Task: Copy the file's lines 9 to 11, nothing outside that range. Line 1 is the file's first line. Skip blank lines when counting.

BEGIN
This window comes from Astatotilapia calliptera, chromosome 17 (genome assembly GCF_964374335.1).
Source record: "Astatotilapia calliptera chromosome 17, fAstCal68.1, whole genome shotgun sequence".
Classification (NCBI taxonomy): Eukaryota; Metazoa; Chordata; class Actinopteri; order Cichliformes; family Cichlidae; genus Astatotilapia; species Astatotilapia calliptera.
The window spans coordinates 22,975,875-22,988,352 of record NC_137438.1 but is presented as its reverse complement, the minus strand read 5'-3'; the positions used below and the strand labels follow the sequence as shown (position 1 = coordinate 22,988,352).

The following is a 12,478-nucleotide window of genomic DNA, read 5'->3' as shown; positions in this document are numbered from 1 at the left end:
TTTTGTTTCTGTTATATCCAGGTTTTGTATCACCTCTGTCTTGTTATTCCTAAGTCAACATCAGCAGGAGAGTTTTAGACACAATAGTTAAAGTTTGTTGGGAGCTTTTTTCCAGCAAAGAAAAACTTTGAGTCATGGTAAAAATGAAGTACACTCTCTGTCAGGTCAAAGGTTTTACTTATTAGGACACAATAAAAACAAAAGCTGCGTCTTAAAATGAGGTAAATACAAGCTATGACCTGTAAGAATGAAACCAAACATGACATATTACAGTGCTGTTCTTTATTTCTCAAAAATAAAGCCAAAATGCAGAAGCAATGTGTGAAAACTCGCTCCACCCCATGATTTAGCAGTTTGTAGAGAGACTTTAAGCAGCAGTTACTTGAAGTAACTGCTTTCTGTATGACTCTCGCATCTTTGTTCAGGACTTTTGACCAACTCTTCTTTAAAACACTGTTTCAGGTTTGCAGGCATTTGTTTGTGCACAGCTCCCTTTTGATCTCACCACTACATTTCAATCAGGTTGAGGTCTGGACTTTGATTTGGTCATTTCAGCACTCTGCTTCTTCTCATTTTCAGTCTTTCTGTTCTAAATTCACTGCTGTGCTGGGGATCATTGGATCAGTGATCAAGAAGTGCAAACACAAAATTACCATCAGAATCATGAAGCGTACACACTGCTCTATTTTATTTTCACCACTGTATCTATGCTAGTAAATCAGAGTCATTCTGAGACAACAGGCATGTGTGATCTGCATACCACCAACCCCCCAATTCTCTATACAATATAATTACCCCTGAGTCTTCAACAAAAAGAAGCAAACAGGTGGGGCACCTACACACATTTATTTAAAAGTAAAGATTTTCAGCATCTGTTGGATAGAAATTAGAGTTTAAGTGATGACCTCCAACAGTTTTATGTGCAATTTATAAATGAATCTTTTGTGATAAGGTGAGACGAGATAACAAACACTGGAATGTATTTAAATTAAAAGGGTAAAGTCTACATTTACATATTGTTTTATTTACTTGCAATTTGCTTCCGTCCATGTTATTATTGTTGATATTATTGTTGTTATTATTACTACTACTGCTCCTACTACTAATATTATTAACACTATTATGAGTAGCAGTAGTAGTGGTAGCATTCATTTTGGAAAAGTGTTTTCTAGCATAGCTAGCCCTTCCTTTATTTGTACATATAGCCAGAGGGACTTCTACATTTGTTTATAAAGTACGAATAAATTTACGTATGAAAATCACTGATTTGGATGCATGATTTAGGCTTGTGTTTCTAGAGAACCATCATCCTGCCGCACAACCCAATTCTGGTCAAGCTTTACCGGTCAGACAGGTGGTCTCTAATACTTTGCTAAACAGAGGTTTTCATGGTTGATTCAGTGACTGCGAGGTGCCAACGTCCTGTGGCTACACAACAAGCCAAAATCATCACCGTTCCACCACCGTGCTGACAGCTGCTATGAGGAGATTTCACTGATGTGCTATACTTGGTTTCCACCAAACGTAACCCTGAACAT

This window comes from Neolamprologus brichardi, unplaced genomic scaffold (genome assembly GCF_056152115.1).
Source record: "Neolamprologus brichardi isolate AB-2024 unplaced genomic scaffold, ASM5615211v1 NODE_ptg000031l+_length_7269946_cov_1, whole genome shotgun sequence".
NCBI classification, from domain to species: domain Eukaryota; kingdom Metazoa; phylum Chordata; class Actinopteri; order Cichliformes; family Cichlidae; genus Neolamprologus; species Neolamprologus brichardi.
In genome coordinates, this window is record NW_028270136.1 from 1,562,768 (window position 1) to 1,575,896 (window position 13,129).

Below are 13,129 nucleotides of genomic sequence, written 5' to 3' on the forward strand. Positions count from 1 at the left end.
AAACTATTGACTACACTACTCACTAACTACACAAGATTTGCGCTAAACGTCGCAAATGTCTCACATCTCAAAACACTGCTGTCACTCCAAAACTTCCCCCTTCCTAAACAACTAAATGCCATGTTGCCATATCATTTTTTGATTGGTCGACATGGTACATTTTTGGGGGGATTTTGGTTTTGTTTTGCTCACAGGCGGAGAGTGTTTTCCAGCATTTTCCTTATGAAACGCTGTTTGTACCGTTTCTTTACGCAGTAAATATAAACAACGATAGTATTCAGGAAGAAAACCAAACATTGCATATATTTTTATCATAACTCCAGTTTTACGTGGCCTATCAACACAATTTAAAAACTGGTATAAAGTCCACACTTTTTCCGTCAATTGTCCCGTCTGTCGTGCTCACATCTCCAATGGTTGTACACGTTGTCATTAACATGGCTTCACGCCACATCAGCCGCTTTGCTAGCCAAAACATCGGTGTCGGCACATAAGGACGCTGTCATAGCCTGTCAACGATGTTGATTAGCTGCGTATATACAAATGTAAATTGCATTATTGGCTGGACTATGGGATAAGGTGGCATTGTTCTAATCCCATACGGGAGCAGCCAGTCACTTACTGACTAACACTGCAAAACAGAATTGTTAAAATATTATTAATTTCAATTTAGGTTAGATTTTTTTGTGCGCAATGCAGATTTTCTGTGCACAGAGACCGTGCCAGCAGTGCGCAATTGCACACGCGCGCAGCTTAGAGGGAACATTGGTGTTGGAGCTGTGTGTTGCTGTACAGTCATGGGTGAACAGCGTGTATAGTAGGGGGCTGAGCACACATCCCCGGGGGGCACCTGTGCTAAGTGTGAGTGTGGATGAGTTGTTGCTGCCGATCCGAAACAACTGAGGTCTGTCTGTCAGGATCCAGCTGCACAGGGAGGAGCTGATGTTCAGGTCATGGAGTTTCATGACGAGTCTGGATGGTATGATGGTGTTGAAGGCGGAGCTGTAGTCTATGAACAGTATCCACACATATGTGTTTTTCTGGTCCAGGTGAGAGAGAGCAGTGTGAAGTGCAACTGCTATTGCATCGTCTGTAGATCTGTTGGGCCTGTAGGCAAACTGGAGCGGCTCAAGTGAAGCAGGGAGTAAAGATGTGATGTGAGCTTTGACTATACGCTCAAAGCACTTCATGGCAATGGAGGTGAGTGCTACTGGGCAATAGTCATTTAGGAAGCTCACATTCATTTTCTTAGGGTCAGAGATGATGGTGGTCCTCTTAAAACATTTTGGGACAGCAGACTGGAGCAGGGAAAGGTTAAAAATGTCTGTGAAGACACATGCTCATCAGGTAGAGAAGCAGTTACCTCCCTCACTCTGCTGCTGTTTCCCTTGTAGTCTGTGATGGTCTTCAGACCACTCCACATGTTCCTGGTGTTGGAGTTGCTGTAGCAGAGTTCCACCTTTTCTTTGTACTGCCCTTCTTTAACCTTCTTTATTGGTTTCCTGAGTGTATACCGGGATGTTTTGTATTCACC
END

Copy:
NCBI classification, from domain to species: domain Eukaryota; kingdom Metazoa; phylum Chordata; class Actinopteri; order Cichliformes; family Cichlidae; genus Neolamprologus; species Neolamprologus brichardi.
In genome coordinates, this window is record NW_028270136.1 from 1,562,768 (window position 1) to 1,575,896 (window position 13,129).

Below are 13,129 nucleotides of genomic sequence, written 5' to 3' on the forward strand. Positions count from 1 at the left end.